How Do I Trust God When My Loved One is Missing

“This is going to shock you, but I’m getting a divorce,” the letter read.

She was right, I was shocked. My sister and her husband had been married for 10 years, with three beautiful boys, and they were on their third house.

I hated that talking to her would be long distance, but that didn’t stop me.

“Hello Peg?” I barely got said.

She started yelling, “I can’t talk now, he’s harassing me again!”

And I could hear him in the background, taunting her.

What was going on??? My stomach started hurting.

Feeling helpless, I said, “I’ll pray,” and I hung up.

The 2000 miles between us felt like a million.

Another call?

A couple days later, I received another call.  I ran to the phone, hoping it was my sister.

“Did you hear? Peggy’s gone!” my sister-in-law said. “No one knows where. Her husband says she just walked out.”

And that began our nightmare. But we knew one thing. She never did walk out.

You don’t walk out and leave your three precious children.
You don’t walk out without picking up your last paycheck.
You don’t walk out in a suburb of Chicago and NOT take your car.

But we never saw her again.

Long Enough

Her missing person’s case was changed to a possible homicide, and we had ten days in court. But this was 22 years after her disappearance.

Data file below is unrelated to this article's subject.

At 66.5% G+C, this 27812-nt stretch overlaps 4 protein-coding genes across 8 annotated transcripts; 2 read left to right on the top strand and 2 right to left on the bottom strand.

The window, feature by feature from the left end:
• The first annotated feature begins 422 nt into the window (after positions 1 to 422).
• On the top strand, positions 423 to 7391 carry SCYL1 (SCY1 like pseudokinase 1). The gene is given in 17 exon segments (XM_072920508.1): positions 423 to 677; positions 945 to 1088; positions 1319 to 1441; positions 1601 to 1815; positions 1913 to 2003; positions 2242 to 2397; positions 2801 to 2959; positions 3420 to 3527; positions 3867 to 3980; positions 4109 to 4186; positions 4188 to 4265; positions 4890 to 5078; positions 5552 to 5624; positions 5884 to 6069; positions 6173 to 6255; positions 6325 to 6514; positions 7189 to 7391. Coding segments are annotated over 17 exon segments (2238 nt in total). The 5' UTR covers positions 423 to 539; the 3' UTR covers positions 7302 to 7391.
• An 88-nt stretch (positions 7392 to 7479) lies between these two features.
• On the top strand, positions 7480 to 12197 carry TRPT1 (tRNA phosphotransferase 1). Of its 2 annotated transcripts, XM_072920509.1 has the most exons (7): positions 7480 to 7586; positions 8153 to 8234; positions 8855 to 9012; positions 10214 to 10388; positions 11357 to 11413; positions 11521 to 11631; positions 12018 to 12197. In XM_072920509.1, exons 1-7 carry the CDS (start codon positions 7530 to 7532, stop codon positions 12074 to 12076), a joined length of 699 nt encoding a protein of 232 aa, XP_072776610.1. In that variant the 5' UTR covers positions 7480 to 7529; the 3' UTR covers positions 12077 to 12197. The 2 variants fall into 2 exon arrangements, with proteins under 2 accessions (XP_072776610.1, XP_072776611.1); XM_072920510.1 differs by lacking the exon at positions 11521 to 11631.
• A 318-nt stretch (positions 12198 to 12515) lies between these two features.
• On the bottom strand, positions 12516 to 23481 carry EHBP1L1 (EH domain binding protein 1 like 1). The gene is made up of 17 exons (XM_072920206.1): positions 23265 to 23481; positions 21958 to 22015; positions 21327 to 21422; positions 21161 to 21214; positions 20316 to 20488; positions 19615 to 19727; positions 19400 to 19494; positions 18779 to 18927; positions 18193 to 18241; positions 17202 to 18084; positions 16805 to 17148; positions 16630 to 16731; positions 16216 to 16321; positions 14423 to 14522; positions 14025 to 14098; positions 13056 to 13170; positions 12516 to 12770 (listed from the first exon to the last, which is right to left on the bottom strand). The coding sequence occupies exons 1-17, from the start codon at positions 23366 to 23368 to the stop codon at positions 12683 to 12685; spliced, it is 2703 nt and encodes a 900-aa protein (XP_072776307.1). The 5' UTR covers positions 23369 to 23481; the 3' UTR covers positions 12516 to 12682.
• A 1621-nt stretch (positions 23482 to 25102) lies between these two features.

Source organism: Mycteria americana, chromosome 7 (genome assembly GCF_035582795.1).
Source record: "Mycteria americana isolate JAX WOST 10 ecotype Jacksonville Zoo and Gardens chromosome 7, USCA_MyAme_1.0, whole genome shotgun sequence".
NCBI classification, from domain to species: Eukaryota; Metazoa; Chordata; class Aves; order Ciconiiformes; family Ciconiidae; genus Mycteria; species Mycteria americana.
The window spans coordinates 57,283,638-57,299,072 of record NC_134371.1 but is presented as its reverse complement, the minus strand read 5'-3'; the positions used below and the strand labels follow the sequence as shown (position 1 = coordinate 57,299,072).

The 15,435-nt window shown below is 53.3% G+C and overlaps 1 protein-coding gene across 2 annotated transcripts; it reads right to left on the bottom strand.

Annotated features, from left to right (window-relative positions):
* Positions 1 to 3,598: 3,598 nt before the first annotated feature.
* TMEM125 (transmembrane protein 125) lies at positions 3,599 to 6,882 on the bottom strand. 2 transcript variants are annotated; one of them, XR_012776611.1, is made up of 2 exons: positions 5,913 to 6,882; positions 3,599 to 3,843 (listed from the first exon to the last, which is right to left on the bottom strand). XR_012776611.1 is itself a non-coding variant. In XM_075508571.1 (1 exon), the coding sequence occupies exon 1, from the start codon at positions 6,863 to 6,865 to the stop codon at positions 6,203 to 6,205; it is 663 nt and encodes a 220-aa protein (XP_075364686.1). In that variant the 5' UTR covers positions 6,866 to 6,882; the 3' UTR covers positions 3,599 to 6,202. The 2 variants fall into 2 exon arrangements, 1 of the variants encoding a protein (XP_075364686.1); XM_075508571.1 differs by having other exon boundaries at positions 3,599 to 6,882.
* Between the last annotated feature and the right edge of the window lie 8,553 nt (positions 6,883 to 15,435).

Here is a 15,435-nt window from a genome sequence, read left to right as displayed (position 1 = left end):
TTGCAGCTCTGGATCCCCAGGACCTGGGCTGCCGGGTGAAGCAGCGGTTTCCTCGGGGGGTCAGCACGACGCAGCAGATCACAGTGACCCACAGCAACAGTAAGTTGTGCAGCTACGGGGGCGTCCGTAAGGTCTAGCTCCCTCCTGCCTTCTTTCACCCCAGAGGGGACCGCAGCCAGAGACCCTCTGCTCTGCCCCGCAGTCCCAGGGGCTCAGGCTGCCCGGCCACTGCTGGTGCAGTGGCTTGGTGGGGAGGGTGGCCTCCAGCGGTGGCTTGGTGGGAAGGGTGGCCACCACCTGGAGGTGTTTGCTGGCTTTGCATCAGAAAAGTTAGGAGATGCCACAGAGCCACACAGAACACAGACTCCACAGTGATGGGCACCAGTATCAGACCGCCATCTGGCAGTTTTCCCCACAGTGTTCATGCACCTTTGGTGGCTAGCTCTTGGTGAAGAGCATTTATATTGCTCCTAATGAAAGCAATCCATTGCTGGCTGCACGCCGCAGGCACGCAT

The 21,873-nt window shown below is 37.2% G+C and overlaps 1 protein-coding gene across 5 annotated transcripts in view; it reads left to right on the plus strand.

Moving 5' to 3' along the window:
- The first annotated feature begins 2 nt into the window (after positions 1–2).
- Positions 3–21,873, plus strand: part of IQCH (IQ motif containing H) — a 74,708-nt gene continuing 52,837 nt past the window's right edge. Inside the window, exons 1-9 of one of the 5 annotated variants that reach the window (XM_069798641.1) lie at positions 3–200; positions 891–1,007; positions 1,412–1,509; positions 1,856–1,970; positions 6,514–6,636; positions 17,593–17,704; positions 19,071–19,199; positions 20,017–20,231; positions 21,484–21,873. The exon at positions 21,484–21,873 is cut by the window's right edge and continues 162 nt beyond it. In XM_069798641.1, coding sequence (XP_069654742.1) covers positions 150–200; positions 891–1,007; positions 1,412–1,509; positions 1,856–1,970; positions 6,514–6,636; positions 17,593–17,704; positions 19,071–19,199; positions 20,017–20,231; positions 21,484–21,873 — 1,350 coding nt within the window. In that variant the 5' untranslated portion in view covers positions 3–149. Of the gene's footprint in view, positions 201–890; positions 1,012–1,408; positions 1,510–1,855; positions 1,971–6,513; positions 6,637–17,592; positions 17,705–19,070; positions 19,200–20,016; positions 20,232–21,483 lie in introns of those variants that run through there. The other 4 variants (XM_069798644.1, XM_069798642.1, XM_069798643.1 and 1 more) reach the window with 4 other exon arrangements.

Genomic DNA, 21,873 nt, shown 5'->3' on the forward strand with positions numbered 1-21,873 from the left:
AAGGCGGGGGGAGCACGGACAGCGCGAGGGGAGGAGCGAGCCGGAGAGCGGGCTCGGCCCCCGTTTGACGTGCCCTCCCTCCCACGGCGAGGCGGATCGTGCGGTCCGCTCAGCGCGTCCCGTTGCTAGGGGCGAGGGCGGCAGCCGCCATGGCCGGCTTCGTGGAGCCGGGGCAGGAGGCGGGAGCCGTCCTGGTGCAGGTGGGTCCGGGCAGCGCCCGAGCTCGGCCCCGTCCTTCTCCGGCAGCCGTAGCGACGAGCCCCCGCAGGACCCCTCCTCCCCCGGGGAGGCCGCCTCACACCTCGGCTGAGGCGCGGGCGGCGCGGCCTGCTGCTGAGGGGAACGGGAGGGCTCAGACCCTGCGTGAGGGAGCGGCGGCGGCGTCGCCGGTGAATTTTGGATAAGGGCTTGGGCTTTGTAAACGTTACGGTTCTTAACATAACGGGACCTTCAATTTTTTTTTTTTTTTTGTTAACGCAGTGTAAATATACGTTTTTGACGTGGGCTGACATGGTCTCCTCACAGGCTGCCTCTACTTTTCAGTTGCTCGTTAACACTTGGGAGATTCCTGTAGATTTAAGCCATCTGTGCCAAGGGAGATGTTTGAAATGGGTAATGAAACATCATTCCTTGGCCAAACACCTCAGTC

Yes, we had ten days in court. It was grueling. Not very long, but long enough.

Long enough to let the whole thing rip us apart again.
Long enough to hear even more things that made us hurt.
Long enough to hear the judge pronounce her husband, “Not guilty.”

And what happened then? We sat in silence and watched while the other side of the courtroom erupted in cheers, giving Peggy’s husband high fives and slapping him on the back.

How do you trust God?

A couple of weeks after the trial, we did have a memorial.  We stood on her empty grave.

So, how do you trust God when you have no answers?

How can you trust God when you don’t understand the losses you’ve endured?

You lean into what you know to be true.

God is Sovereign

This means God knows everything. He was not surprised when Peggy sent me that letter. Nor was he surprised when she disappeared.

God knows exactly what happened September 12, 1982. She’s been missing to us, but never to him.

The Bible says in Psalms 34:18, that God is near the broken-hearted.  I’m sure as Peggy’s heart was broken, God was near.

Days of Torment

I’m not going to lie and tell you that all I had to do was trust God, and the whole thing was easy. It was hellish. There were times I’d be driving home from my homicide group in Kane County, pull off the road, and scream at the top of my voice, letting my tears fall.

My heart shattered into a million pieces.

I remember one day in particular, when I was being tormented by what her last moments must have been like.

It was then I heard God gently say, “Anne, I was with her.”

It says in Philippians 4:7, God will give us peace. His peace is unlike any other. There was no way I should have been able to rest in those circumstances. And yet, I felt all surrounded by a calm. It had to be God. It didn’t make sense.

Leaning into God

Whenever we feel like we’re all alone, we need to lean into God.

Trust in what you know to be true, no matter how you feel. Feelings cannot be trusted. We can learn to lean, just like he tells us in Proverbs 3:5 & 6.